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Benchmarking in Islamic Finance and Banking

Benchmarking in Islamic Finance and Banking

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Published by Bashir Jaman
benchmarking interest rate such as LIBOR is a practice of Islamic Banking. Here author has analysed how Islamic it is to do that. Is there any alternative of it? What is the way forward...
benchmarking interest rate such as LIBOR is a practice of Islamic Banking. Here author has analysed how Islamic it is to do that. Is there any alternative of it? What is the way forward...

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Published by: Bashir Jaman on Jun 30, 2011
Copyright:Attribution Non-commercial


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Submitted By:
Bashir Uj Jaman
Markfield Institute of Higher Education (Mihe)
University of GloucestershireAuthor can be contacted atBashir07@live.co.uk  
Benchmarking in Islamic Finance
This paper is an initiative to analyze and  justify benchmarking of interest rate(LIBOR) for Islamic Finance and Banking.To do so author has tried to find theanswer of following questions: Howinterest based benchmarking affects Islamic finance as an industry? In what extant Islamic Sharia allows it tobenchmark a rate based on interest (Riba)? What are the recent researcheshave been done to establish an alternativeof Interest based benchmarking?
Due to incorporation of interest benchmarking in thepractice of Islamic banking and finance, this industry isnot considered an interest free industry as it is claimed.Do you agree? Argue.
Author has helped many Islamic banking
students to write theiracademic reports and assignments. Contact at the given emailaddress if you need any help. 
Benchmarking in Islamic FinanceBashir Uj Jaman Mihe, University of Gloucestershire 2Benchmarking interest rate in Islamic banking has become subject of debate andcontroversy from the inception of Islamic finance. In order to find out answers to thedoubt and bring solution on the issue
, one need to understand the term „‟ benchmarking‟‟and „‟Islamic finance‟‟ clearly.
Robert Demilio (1995)
defines „‟B
enchmarking as an improvement process used todiscover and incorporate best practice into business operation. Benchmarking is the preferred process used to identify and understand the elements (causes) of a superior or 
world class performance in a particular work process‟‟.
Xerox corporation, which is the pioneer of the technique‟s application in manage
mentpractice, defines it as
The search for industry best practices which lead to superior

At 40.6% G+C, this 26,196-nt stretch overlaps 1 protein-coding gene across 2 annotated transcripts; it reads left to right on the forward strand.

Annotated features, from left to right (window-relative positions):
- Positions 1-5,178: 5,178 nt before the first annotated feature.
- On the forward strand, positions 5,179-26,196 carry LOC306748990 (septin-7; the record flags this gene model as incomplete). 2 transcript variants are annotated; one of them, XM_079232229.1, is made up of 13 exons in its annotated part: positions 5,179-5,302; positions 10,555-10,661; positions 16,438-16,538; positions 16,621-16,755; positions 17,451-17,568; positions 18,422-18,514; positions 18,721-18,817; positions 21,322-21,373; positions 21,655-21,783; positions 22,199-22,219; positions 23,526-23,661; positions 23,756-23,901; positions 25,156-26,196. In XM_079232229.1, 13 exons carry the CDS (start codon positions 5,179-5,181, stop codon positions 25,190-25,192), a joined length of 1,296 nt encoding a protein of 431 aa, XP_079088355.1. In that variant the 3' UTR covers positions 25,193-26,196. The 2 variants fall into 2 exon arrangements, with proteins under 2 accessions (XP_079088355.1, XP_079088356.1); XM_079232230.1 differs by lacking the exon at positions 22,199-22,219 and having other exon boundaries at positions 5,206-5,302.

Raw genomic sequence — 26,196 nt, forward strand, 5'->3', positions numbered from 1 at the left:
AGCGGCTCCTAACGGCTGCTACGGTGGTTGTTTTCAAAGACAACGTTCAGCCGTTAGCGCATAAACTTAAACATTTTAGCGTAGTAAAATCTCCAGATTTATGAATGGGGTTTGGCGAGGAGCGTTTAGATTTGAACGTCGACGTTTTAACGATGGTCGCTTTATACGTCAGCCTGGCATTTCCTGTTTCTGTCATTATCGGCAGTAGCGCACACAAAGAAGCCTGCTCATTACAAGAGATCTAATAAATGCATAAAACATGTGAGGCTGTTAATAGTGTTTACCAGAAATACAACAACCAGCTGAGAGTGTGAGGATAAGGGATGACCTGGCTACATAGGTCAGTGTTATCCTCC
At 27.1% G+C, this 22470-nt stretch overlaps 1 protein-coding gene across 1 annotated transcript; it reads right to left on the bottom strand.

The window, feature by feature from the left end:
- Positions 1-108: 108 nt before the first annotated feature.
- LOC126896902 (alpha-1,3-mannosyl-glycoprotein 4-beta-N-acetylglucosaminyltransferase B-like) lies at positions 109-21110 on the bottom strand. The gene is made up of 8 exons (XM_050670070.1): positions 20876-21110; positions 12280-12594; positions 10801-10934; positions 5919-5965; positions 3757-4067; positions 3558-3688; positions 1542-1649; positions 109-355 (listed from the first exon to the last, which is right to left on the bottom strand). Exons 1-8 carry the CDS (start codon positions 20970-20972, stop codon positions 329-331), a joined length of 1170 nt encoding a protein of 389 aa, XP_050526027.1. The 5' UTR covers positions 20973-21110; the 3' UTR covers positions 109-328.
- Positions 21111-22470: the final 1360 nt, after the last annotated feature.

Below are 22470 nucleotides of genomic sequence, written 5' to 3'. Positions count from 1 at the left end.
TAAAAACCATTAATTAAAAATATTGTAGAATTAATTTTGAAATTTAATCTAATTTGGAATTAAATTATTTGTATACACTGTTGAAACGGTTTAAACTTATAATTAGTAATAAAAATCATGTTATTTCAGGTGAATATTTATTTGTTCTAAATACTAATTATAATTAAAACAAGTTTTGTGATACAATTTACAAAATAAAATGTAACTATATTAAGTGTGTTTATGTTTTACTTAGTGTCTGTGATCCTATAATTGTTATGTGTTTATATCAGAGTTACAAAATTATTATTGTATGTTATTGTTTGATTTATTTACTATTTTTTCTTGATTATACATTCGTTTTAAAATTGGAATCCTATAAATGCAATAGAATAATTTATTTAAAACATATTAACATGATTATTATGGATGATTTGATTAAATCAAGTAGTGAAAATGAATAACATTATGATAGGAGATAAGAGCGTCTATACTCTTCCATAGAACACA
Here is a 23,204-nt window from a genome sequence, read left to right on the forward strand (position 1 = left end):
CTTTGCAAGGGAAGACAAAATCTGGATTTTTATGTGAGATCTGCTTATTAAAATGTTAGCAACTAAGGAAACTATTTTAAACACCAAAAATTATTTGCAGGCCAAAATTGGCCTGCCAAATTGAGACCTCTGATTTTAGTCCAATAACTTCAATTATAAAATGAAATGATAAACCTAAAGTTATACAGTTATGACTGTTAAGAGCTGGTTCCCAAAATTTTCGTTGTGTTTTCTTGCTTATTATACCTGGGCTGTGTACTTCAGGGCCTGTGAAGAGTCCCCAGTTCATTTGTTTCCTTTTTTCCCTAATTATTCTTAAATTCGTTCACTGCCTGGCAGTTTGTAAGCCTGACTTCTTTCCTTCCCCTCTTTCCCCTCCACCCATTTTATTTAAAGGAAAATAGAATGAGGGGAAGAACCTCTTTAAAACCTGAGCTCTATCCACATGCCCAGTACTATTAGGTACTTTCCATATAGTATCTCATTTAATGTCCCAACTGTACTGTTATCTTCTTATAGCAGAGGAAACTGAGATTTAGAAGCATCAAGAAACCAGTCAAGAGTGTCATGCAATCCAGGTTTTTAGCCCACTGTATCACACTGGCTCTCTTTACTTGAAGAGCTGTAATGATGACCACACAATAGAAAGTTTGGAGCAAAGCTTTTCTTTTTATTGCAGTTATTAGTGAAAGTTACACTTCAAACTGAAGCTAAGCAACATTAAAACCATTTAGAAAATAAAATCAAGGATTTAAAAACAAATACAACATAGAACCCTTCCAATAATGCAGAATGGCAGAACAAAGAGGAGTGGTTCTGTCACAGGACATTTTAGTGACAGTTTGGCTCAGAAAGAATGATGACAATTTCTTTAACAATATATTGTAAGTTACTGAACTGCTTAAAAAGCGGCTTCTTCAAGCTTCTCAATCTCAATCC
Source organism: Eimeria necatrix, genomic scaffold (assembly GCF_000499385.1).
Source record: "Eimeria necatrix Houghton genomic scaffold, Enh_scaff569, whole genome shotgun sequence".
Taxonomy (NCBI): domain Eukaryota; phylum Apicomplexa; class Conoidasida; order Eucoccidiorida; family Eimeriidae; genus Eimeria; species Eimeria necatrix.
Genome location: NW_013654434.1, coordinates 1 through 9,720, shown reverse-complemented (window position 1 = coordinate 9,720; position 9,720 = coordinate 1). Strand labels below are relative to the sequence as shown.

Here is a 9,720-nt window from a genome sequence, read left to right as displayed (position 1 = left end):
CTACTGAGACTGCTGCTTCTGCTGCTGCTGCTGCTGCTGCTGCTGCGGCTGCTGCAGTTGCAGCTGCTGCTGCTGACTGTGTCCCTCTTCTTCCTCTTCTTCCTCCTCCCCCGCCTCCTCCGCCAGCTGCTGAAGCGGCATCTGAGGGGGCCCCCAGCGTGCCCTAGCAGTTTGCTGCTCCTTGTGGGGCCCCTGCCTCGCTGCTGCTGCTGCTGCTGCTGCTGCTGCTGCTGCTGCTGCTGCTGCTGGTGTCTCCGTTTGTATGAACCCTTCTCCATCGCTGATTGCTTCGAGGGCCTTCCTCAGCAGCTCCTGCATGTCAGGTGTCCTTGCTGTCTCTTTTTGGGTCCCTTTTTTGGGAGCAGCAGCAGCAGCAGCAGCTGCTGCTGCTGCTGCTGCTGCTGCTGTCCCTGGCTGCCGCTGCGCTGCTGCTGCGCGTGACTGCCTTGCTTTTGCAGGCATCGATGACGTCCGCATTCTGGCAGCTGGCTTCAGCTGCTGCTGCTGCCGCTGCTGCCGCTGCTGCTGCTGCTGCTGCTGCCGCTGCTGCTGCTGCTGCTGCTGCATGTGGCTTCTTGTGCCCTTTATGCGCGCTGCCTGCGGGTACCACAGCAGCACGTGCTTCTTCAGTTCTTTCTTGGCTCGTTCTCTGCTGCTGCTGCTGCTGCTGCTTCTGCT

performance (Codling,S.,1992)‟‟.
From above two definitions key points identified are best practice and superiorperformance. For instance Allah says in the Quran,
“Indeed in the Messenger of Allah
 you have an excellent example (
 best practice
) to follow for whoever hopes in Allah and the last Day and remembers Allah much (
 best performance
.” ( 
So any Muslim that wants to worship Allah in the best possible manner should follow thesunnah of the prophet (Pbuh). For instance, if one wants to be a best husband, he needs tolook and follow the way prophet (pbuh) has behaved with his wife. So a Muslim isexpected to benchmark the sunnah of prophet (pbuh) in each and every sphere of life toget the best performance in both worlds; here and hereafter whether it is personal, family,social, business or any finance related work.
Benchmarking in Islamic FinanceBashir Uj Jaman Mihe, University of Gloucestershire 3
Islamic Finance:
Islamic finance has been established with an initial intention to save Muslims fromadverse effects of Riba (interest). But it is now benchmarking riba. So, we need to justifyhow does interest based benchmarking in Islamic banking is the best practice and how itis leading to superior outcomes. Some of the authors has termed Islamic Finance as
„‟Ethical finance‟‟ which is free
from injustice. Specifically, Islamic finance is a systemwhich prohibits riba, avoids any gharar (uncertainty), gambling (maysir) and investmentin haram (prohibited) activities. Other authors have defined Islamic finance as assetbacked finance instead of debt based finance which shares both profit and risk.
Logic in favor of interest rate benchmarking:
Allah has forbidden riba and allowed trade (Quranic verse 2: 275). Trade is of mainly twotypes; sale of any product or services, and investment. Sale can be on spot or on deferredpayment basis. Unlike Musawama sale there is no scope of bargaining in murabaha saleor in ijara. So IFI needs to fix profit rate beforehand. On the other hand, in investmentbased trade like mudaraba or musharaka though bank will know the profit rate later, stillit needs to declare expected rate of return beforehand to attract deposit on investmentaccount. To standardized this mark up or profit rate, bank benchmark interest rate likeLIBOR (London interbank offered rate). According to some prominent sharia scholar of Islamic finance, benchmarking interest rate (riba) is not forbidden (haram) but it is notdesired. Islamic banks can use LIBOR as benchmark of profit rate until any alternativeIslamic benchmark has been established.
According to Justice Taqi Usmani
 If all the pillars of sale is valid from sharia point of view, just mere use of interest rate as a benchmark cannot invalidate whole sale
 (ibid: 119). On the other hand, if conventional banks use any Islamic benchmark to fix

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